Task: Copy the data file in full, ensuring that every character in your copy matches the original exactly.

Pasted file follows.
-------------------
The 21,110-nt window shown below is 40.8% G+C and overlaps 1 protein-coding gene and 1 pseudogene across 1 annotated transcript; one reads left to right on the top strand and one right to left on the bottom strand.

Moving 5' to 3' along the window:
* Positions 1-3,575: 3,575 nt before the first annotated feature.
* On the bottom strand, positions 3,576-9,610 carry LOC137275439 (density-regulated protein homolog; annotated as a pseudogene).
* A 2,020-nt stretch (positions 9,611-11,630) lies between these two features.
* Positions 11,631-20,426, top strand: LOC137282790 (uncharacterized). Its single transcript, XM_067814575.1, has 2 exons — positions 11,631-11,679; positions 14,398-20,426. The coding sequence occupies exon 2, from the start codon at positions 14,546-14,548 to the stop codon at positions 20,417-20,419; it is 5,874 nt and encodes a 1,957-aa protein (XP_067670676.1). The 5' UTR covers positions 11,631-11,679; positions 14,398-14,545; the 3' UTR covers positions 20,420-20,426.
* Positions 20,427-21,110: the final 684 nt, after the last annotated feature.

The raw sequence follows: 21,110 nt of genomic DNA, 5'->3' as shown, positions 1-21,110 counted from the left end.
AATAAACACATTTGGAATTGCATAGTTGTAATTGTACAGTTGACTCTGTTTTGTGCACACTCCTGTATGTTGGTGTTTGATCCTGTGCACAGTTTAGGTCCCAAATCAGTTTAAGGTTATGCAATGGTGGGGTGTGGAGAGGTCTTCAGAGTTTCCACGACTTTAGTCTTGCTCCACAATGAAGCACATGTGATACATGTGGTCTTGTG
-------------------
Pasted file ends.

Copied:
The 21,110-nt window shown below is 40.8% G+C and overlaps 1 protein-coding gene and 1 pseudogene across 1 annotated transcript; one reads left to right on the top strand and one right to left on the bottom strand.

Moving 5' to 3' along the window:
* Positions 1-3,575: 3,575 nt before the first annotated feature.
* On the bottom strand, positions 3,576-9,610 carry LOC137275439 (density-regulated protein homolog; annotated as a pseudogene).
* A 2,020-nt stretch (positions 9,611-11,630) lies between these two features.
* Positions 11,631-20,426, top strand: LOC137282790 (uncharacterized). Its single transcript, XM_067814575.1, has 2 exons — positions 11,631-11,679; positions 14,398-20,426. The coding sequence occupies exon 2, from the start codon at positions 14,546-14,548 to the stop codon at positions 20,417-20,419; it is 5,874 nt and encodes a 1,957-aa protein (XP_067670676.1). The 5' UTR covers positions 11,631-11,679; positions 14,398-14,545; the 3' UTR covers positions 20,420-20,426.
* Positions 20,427-21,110: the final 684 nt, after the last annotated feature.

The raw sequence follows: 21,110 nt of genomic DNA, 5'->3' as shown, positions 1-21,110 counted from the left end.
AATAAACACATTTGGAATTGCATAGTTGTAATTGTACAGTTGACTCTGTTTTGTGCACACTCCTGTATGTTGGTGTTTGATCCTGTGCACAGTTTAGGTCCCAAATCAGTTTAAGGTTATGCAATGGTGGGGTGTGGAGAGGTCTTCAGAGTTTCCACGACTTTAGTCTTGCTCCACAATGAAGCACATGTGATACATGTGGTCTTGTG